The 1853 commencement at the University of South Carolina was extraordinary for conferring diplomas on just 11 graduates, less than a fifth of that year's original class.
The missing students were campus activists of that era. And their complaint was familiar. “Food was a major source of student dissatisfaction,” Elizabeth Cassidy West wrote in her short history of the institution. “Students were required to eat at the campus dining facility, which frequently served wormy biscuits and rancid meat.”
Collegians had complained for years.
In 1827, 75 students withdrew from the campus dining system in protest. Under threat of punishment, many agreed to return to the dining hall. Others were expelled.
A quarter-century later, history repeated itself during the Great Biscuit Rebellion of 1852: Out of 199 students at USC, “109 signed an honor-bound agreement that if the compulsory system was not abolished they would quit the college." The trustees of that era were averse to losing so large a proportion of their students, but even more averse to giving in. And so, most of the students left the institution.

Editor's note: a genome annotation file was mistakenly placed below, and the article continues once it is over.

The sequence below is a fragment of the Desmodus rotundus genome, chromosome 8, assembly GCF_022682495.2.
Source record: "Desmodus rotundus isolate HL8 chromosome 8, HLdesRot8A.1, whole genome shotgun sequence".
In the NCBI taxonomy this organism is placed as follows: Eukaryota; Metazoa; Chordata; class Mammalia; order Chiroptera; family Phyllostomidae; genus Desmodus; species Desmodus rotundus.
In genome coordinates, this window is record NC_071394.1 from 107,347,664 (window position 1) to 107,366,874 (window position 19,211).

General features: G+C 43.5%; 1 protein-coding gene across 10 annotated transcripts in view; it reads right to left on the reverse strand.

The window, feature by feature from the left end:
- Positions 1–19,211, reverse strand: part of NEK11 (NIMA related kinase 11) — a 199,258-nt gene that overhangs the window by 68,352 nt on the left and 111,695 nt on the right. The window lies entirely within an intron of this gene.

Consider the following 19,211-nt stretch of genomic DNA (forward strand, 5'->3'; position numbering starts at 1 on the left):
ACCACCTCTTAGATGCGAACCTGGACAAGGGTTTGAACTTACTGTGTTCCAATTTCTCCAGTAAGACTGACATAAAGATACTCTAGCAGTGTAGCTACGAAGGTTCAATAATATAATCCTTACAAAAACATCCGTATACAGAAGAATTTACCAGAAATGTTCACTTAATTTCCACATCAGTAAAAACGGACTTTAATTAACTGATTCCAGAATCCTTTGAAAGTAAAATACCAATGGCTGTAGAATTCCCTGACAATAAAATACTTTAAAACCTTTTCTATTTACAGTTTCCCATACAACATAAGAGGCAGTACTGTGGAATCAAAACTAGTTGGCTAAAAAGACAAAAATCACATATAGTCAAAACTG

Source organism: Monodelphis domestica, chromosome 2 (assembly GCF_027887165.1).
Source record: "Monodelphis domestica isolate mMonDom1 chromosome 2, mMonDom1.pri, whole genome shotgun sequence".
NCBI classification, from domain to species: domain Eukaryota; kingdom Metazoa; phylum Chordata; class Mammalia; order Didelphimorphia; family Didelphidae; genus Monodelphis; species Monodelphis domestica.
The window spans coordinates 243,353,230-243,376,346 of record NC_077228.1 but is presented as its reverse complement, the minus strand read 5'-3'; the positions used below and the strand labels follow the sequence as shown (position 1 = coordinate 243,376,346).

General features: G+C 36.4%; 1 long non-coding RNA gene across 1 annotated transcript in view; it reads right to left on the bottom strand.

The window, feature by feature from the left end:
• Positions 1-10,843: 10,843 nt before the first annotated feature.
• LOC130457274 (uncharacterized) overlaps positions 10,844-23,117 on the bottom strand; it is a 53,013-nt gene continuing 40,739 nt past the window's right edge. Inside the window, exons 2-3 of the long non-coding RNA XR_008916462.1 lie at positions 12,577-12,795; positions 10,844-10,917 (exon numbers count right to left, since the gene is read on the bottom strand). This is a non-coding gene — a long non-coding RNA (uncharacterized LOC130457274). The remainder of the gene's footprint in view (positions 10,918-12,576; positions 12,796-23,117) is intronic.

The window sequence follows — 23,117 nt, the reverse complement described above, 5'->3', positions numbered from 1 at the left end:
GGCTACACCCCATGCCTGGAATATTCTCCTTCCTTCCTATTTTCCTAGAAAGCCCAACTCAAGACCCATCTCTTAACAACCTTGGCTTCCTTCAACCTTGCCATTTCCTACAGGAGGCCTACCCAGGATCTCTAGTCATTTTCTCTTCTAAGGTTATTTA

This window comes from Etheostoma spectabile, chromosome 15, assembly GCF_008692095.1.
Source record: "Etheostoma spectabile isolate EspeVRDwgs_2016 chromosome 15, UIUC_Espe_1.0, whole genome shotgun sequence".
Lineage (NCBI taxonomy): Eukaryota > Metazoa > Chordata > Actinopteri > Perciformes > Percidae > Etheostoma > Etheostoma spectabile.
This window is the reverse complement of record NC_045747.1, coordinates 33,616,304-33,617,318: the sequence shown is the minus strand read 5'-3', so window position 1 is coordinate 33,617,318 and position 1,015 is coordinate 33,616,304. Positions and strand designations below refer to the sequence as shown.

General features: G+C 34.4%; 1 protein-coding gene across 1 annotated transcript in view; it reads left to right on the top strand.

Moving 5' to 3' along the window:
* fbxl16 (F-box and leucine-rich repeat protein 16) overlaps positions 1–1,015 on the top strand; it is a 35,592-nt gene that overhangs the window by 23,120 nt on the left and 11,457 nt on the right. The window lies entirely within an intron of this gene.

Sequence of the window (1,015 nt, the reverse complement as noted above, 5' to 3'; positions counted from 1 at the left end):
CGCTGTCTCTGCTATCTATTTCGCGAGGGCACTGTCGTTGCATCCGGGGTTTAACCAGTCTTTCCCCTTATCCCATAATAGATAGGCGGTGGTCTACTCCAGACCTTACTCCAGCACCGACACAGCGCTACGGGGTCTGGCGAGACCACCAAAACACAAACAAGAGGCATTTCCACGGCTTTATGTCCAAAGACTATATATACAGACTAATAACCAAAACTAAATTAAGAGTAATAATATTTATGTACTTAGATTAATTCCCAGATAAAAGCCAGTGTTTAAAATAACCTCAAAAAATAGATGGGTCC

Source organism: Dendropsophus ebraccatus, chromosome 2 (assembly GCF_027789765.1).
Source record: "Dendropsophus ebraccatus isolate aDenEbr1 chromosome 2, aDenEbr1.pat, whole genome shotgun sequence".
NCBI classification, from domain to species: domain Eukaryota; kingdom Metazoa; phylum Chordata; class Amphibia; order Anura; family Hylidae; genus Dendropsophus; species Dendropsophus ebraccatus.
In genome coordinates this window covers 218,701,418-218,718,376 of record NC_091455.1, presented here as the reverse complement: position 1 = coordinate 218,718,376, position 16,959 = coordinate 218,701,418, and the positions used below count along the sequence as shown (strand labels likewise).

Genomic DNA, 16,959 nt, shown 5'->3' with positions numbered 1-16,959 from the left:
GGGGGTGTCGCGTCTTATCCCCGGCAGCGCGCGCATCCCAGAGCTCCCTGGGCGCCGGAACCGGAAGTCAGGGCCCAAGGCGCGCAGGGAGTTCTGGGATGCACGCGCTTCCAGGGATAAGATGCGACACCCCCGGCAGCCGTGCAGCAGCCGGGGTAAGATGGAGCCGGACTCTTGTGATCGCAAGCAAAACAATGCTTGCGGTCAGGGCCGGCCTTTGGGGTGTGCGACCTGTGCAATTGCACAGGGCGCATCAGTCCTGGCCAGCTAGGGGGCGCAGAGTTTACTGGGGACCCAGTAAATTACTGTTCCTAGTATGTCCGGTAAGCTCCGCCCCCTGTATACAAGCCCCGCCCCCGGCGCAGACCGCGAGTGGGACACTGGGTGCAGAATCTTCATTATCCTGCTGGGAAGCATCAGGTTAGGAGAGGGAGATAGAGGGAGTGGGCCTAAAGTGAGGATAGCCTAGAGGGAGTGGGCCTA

The graduating class of 1853 was hardest hit.
The biscuit rebellion occurred during the tenure of USC’s President James H. Thornwell. He was chosen to lead the institution in the hope that he would quiet campus unrest, like an 1850 dispute between a chemistry professor and his students that led the latter to conduct a book burning. The school had long been roiled by efforts to discipline students. "The board of trustees adopted strict regulations regarding student behavior that forbade drinking, gambling, and cock fighting,” West wrote, “all common social activities in 19th century South Carolina.”